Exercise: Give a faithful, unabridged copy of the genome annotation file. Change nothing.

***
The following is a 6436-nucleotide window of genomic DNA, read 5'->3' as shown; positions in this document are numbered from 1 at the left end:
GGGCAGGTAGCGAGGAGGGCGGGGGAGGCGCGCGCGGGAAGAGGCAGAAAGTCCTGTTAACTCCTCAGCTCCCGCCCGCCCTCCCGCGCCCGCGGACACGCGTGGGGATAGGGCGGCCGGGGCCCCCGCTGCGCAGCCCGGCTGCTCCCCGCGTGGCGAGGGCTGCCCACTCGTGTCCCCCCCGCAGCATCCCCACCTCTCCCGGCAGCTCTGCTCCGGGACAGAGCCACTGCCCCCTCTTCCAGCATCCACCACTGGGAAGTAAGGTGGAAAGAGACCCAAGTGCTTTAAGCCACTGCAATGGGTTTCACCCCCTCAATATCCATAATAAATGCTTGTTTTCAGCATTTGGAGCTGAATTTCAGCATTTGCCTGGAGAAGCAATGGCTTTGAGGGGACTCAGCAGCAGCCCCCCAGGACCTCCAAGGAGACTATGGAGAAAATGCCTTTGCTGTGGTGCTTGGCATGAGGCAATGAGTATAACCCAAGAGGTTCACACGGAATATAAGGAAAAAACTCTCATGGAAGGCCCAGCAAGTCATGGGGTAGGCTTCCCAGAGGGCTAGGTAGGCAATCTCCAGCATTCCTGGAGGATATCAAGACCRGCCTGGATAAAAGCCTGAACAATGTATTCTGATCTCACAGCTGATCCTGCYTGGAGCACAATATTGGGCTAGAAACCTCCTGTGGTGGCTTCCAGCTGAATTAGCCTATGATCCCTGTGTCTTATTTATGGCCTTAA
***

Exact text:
The following is a 6436-nucleotide window of genomic DNA, read 5'->3' as shown; positions in this document are numbered from 1 at the left end:
GGGCAGGTAGCGAGGAGGGCGGGGGAGGCGCGCGCGGGAAGAGGCAGAAAGTCCTGTTAACTCCTCAGCTCCCGCCCGCCCTCCCGCGCCCGCGGACACGCGTGGGGATAGGGCGGCCGGGGCCCCCGCTGCGCAGCCCGGCTGCTCCCCGCGTGGCGAGGGCTGCCCACTCGTGTCCCCCCCGCAGCATCCCCACCTCTCCCGGCAGCTCTGCTCCGGGACAGAGCCACTGCCCCCTCTTCCAGCATCCACCACTGGGAAGTAAGGTGGAAAGAGACCCAAGTGCTTTAAGCCACTGCAATGGGTTTCACCCCCTCAATATCCATAATAAATGCTTGTTTTCAGCATTTGGAGCTGAATTTCAGCATTTGCCTGGAGAAGCAATGGCTTTGAGGGGACTCAGCAGCAGCCCCCCAGGACCTCCAAGGAGACTATGGAGAAAATGCCTTTGCTGTGGTGCTTGGCATGAGGCAATGAGTATAACCCAAGAGGTTCACACGGAATATAAGGAAAAAACTCTCATGGAAGGCCCAGCAAGTCATGGGGTAGGCTTCCCAGAGGGCTAGGTAGGCAATCTCCAGCATTCCTGGAGGATATCAAGACCRGCCTGGATAAAAGCCTGAACAATGTATTCTGATCTCACAGCTGATCCTGCYTGGAGCACAATATTGGGCTAGAAACCTCCTGTGGTGGCTTCCAGCTGAATTAGCCTATGATCCCTGTGTCTTATTTATGGCCTTAA